Tuesday 21 November 2017

Anthony Joshua vs Kubrat Pulev is a bad and dangerous fight - and Joshua could pay for it with his world titles

Pulev has stopped, bludgeoned or knocked out 13 of the 25 men he has beaten on his route from Eastern European obscurity to the world stage

Anthony Joshua celebrates with his management team after victory over Wladimir Klitschko in the IBF, WBA and IBO Heavyweight World Title bout at Wembley Stadium on April 29, 2017 in London, England. (Photo by Richard Heathcote/Getty Images)
Anthony Joshua celebrates with his management team after victory over Wladimir Klitschko in the IBF, WBA and IBO Heavyweight World Title bout at Wembley Stadium on April 29, 2017 in London, England. (Photo by Richard Heathcote/Getty Images)

Steve Bunce

In a world of great fights, classics, epics, slugfests and bloodbaths there are also bad fights, fights that are truly dangerous and Anthony Joshua against Kubrat Pulev is a bad fight.

In April Joshua silenced the few remaining foolish doubters when he survived a knockdown, mid-fight exhaustion and then rallied with 90,000 cheering his every plodding step to send Wladimir Klitschko down and out and into retirement.

There was a long summer of slow recovery for Joshua, who is 27 now and not the baby in boxing terms that some people would have us believe, and when he returned to the gym he was given a roasting, read the riot act by Robert McCracken, his coach.

McCracken had watched in horror that night at Wembley when Joshua won the fight on heart and heart alone. “Rob was not happy,” smiled Joshua.

There was a wonderful plan to fight Klitschko one more time and a venue in Las Vegas was selected for November but then the towering Ukrainian sensibly decided that enough was enough and retired.

It is a pity because having been in Las Vegas for eight days of Conor McGregor’s failed takeover of boxing I can report without any exaggeration that the Las Vegas fight folk want to see big Josh.

“I watched the kid on tape and he can really fight,” Gene Kilroy told me on Sunday afternoon after the fight in a restaurant called Palms.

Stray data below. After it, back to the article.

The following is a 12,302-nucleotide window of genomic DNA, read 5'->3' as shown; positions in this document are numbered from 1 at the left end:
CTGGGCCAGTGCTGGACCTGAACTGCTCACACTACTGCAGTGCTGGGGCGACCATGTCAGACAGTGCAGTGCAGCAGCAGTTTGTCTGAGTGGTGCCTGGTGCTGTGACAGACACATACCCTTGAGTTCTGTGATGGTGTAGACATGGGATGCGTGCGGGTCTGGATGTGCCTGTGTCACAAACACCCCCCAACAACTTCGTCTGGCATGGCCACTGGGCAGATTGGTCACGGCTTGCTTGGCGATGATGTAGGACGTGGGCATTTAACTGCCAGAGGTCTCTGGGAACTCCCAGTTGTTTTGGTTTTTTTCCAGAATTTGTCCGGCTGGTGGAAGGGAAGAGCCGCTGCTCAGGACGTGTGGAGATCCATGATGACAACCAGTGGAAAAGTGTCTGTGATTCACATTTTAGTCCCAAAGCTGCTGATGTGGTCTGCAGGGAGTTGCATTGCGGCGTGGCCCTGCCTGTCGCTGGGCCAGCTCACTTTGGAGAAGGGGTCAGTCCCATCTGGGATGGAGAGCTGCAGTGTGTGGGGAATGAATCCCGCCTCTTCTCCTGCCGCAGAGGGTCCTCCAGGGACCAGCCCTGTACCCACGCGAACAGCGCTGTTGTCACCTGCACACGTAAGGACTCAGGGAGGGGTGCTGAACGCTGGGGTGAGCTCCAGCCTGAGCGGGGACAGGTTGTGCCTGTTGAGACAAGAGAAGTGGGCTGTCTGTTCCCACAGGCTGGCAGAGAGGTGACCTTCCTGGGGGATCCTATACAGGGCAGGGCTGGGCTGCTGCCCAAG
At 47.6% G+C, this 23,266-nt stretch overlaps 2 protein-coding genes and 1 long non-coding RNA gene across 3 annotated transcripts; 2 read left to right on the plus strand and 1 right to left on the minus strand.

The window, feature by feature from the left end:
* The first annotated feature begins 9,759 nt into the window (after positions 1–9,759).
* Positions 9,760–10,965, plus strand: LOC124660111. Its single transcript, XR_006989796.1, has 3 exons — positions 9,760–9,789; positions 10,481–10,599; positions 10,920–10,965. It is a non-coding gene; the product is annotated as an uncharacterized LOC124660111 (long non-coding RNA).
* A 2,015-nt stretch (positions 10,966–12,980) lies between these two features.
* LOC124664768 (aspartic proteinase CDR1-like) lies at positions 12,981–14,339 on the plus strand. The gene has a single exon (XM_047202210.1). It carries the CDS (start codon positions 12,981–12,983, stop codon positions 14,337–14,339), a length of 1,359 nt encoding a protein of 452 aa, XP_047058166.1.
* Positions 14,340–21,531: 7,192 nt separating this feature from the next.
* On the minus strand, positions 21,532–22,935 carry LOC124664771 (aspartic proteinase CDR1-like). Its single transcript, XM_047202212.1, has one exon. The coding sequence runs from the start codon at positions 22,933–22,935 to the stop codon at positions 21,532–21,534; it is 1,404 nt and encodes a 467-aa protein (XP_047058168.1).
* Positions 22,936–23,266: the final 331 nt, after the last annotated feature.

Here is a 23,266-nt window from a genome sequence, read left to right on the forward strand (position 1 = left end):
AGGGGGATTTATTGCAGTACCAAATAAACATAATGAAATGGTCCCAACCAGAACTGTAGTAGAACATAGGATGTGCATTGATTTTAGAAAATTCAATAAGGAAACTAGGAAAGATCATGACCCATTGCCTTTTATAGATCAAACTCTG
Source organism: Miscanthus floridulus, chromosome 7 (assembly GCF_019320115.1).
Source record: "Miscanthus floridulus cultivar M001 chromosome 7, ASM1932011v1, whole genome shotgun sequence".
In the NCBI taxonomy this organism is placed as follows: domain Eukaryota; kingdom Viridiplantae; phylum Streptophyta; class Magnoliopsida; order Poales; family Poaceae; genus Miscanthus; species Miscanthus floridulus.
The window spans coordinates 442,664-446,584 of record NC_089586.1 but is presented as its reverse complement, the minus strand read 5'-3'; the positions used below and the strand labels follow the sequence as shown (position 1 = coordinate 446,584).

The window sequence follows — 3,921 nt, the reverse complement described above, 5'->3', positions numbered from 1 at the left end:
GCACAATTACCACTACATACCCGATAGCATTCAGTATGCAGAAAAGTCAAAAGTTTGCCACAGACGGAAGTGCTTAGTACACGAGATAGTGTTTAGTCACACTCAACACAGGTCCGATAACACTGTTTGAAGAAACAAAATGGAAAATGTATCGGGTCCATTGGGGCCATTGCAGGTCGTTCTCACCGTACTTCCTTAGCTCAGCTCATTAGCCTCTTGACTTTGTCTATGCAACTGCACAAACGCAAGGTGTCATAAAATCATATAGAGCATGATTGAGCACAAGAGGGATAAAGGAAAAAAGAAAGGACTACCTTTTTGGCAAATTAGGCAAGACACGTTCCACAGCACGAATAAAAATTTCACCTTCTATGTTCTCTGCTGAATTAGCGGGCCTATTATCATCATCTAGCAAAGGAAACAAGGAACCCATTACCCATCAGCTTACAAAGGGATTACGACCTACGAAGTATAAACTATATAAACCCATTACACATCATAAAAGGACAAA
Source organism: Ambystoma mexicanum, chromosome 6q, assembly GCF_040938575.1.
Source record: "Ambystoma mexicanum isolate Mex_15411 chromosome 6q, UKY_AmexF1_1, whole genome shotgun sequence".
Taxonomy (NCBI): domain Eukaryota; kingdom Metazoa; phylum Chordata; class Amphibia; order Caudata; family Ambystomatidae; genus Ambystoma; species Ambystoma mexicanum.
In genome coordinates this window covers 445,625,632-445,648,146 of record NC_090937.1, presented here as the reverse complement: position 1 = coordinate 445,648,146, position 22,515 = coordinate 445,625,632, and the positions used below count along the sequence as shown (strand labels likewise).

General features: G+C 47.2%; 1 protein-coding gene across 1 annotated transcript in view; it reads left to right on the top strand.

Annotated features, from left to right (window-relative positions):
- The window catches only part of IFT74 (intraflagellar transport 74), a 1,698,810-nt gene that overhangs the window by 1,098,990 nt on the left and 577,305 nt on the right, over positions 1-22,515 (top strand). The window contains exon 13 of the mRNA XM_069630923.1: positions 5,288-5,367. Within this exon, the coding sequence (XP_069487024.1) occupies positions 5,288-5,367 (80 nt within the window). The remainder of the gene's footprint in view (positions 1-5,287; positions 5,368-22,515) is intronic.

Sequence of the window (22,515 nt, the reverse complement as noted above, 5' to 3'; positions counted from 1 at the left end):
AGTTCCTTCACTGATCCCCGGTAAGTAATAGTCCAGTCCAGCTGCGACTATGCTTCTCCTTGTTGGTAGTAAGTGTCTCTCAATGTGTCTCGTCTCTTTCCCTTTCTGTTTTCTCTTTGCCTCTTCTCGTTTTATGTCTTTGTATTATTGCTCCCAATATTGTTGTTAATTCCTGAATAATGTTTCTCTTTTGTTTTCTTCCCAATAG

“This city needs a heavyweight champion, a nice kid and I like the look of Joshua.” Kilroy was Muhammad Ali’s business manager, close friend and facilitator for nearly 20 years and has been an executive host in Las Vegas since the early Eighties.

Kilroy helped Elvis Presley make the robe of diamonds and other gems for Ali that weighed over 30 pounds, he was first in the ring in Zaire and he still has (I think) the convertible Mercedes Tom Jones gave him. “I helped Tom with a tiny problem in the city, he said thanks,” Kilroy said.

The Klitschko rematch would have been perfect for Joshua but the Pulev fight is a real problem. Pulev’s only loss in 26 fights was against Klitschko in 2014 and it was also Klitschko’s finest performance, his most savage in a career defined by sensible boxing.

Pulev has stopped, bludgeoned or knocked out 13 of the 25 men he has beaten and his route from Eastern European obscurity to the world stage was far more difficult than the one Joshua was given.

He is not old in heavyweight terms, not faded, not scared and not too small; Pulev would have smashed the hapless trio of Americans that Joshua beat last year to win and retain a slice of the heavyweight championship.

He is also from Bulgaria and that, in heavyweight boxing terms, is simply not sexy enough, which is one of the main reasons the fight will be in Cardiff on October 28 and not in Las Vegas on November 11. 

“I know Joshua will fight and not hold and not run,” said Pulev. “I truly believed that Joshua and his people would not accept me as a fight – it shows to me that Joshua is a true champion and will fight anybody.”

The fight will be on Sky pay-per-view, one of as many as ten fights that will be offered to customers on a pay-per-view basis in Britain across either the Sky, BoxNation, YouTube or ITV platforms during the next four months.

Joshua will need to make sure that he treats Pulev with respect as both a puncher and a boxer and that is often far more difficult than boxers want us to believe.

Pulev recently went twelve rounds, which I consider a priceless part of his continued recovery from the Klitschko loss, with an American journeyman called Kevin Johnson, who was stopped in two rounds by Joshua.

It was the same Johnson on paper but a very different man on the night and complacency is the crucial piece of alchemy in just about every upset in heavyweight history. Lennox Lewis, Mike Tyson and George Foreman were all knocked out by men that held no fear for them.

Joshua against Pulev is a bad fight if Joshua’s head is not right. Last year a lot of dangerous opponents were rejected because Joshua was having some terrible sessions in the gym, his thinking was off, his timing slow, he was low and in the end a roly-poly knock-over job was selected.

Pulev will be hoping that Joshua is in the same difficult place when they meet under the canopy of steel that shuts high above the ring at the Principality Stadium and everybody else will be praying for the opposite.

Independent News Service

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